Attending a workshop can be one of the most productive ways to push your photography to new heights. f-stop Ambassador Erin Babnik runs workshops in stunning locations that read like a bucket list of picturesque places to visit for landscape photography. We caught up with Erin to hear about her path into photography, what it takes to run these workshops, and her pick of essential gear to bring to a workshop.
Can you tell us a little about yourself, and how you got into photography?
Immersion in the visual arts has been the one constant in my life, including extensive formal education in various studio arts, graphic design, and in the history of art. Before I decided to pursue my photography career full-time, I was an art historian specializing in ancient Greek art. I needed to produce photographs for my dissertation and also for the classes that I was teaching while I was in graduate school, so it was then that I first began to travel widely with camera equipment. I photographed thousands of artworks inside museums and went to great lengths to photograph archaeological sites all around Europe and in the Middle East, which was expensive and time-consuming. I eventually started funding my trips and equipment upgrades by getting into stock photography and assignment work.
As I began devoting more of my time and resources to improving the quality of my photographs, it became increasingly clear to me that photography was capturing my imagination and my heart. I was still very passionate about art history, but I knew that I had found an even more inspiring calling that needed to be a larger part of my life. Craving more immersive and creative experiences, I began going on photography trips into wilderness areas, far from any of the cultural treasures that had always given me a reason to use my camera. During my college years I had drifted away from the outdoors activities that had been a great source of enjoyment for me earlier, so returning to wilderness areas with photography in mind became a major tipping point in my life. I could not get enough of it, and I finally admitted to myself that I was on course to a career change.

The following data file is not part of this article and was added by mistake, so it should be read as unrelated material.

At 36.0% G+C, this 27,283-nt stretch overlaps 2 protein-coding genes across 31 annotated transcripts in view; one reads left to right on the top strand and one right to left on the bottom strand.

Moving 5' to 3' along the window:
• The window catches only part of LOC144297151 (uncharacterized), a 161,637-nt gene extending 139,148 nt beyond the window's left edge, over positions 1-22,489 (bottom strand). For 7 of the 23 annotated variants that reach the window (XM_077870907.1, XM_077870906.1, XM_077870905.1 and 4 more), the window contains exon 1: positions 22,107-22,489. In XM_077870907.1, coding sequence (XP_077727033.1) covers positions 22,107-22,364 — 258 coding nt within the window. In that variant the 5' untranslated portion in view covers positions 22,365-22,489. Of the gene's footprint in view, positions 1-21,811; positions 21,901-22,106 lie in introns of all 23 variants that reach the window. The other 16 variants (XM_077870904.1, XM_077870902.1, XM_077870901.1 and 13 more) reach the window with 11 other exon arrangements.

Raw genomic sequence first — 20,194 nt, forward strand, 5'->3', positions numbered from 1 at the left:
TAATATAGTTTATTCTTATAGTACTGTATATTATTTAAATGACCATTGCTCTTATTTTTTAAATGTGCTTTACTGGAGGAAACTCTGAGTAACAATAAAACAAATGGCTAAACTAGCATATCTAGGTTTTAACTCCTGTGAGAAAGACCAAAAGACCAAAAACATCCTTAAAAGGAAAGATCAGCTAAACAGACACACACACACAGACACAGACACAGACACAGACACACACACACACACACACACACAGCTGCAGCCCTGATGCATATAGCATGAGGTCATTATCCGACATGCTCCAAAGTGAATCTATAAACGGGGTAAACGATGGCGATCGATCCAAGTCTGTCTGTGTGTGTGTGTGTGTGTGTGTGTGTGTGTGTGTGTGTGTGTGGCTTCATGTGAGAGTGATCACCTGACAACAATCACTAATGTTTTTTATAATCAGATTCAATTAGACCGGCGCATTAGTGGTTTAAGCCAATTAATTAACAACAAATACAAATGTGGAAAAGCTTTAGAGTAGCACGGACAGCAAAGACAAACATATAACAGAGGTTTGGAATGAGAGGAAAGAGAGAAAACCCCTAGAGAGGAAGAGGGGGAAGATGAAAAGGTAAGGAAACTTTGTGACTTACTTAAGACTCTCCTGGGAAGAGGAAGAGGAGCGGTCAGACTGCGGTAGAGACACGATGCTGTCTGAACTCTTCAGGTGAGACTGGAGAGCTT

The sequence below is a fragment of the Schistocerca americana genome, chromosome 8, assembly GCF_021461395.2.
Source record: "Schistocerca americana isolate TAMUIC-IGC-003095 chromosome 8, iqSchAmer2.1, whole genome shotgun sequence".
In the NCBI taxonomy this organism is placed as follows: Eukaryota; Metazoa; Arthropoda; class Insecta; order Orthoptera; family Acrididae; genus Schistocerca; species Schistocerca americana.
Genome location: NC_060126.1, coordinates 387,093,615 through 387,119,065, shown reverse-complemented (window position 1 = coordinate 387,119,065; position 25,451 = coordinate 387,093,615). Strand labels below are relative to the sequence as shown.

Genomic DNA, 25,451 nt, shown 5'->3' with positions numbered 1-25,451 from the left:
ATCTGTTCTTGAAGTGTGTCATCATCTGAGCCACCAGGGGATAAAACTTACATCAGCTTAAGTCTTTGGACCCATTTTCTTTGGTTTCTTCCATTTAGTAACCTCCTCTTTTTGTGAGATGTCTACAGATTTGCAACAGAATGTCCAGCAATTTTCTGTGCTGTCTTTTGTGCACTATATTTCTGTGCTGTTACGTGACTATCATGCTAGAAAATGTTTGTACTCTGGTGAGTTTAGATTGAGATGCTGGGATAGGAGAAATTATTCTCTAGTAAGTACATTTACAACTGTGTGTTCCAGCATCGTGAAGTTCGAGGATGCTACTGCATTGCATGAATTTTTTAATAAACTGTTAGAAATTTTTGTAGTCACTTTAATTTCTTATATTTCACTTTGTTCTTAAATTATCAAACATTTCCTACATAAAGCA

The idea of leaving academia was very difficult for me and only became a serious plan when I realized that I would be able to retain everything that I truly enjoyed about it. As a photographer, I would still be able to teach, to write, to lecture, to travel widely, and to draw upon my formal education in art and art history. Teaching photography workshops brings all of these interests together for me at once, which is why I have made teaching a focus of my career as a full-time landscape photographer.
Your talks and articles have made you one of the most notable voices among the current generation of landscape photographers; can you tell us a bit more about how you bring your ideas about photography to the workshop experience?
The ideas that I express in my writing and public speaking become a part of the workshop experience in a variety of ways. Most directly, they come out in the seminars that I schedule into most of my workshops to supplement the in-field instruction. Depending on the length of the workshop and the location, I include anywhere from one to four creativity seminars in addition to my usual post-processing instruction sessions. The topics vary, but they have included seminars on composition, on the history of landscape photography, on the creative process, and on portfolio development. I first started integrating these seminars into my masterclass series, and they were hugely successful, so now I have made them a regular part of my teaching programs.
The other outlet that I have for sharing these ideas is through impromptu discussions with students during the course of a workshop. Many of my workshop participants have questions about articles that I’ve written or else ask questions that relate to what I’ve written, and the resulting conversations tend to be enormously productive. I really enjoy discussing all aspects of photography and its relation to other arts, and it is always very rewarding to hear that my students have found these discussions helpful and inspirational.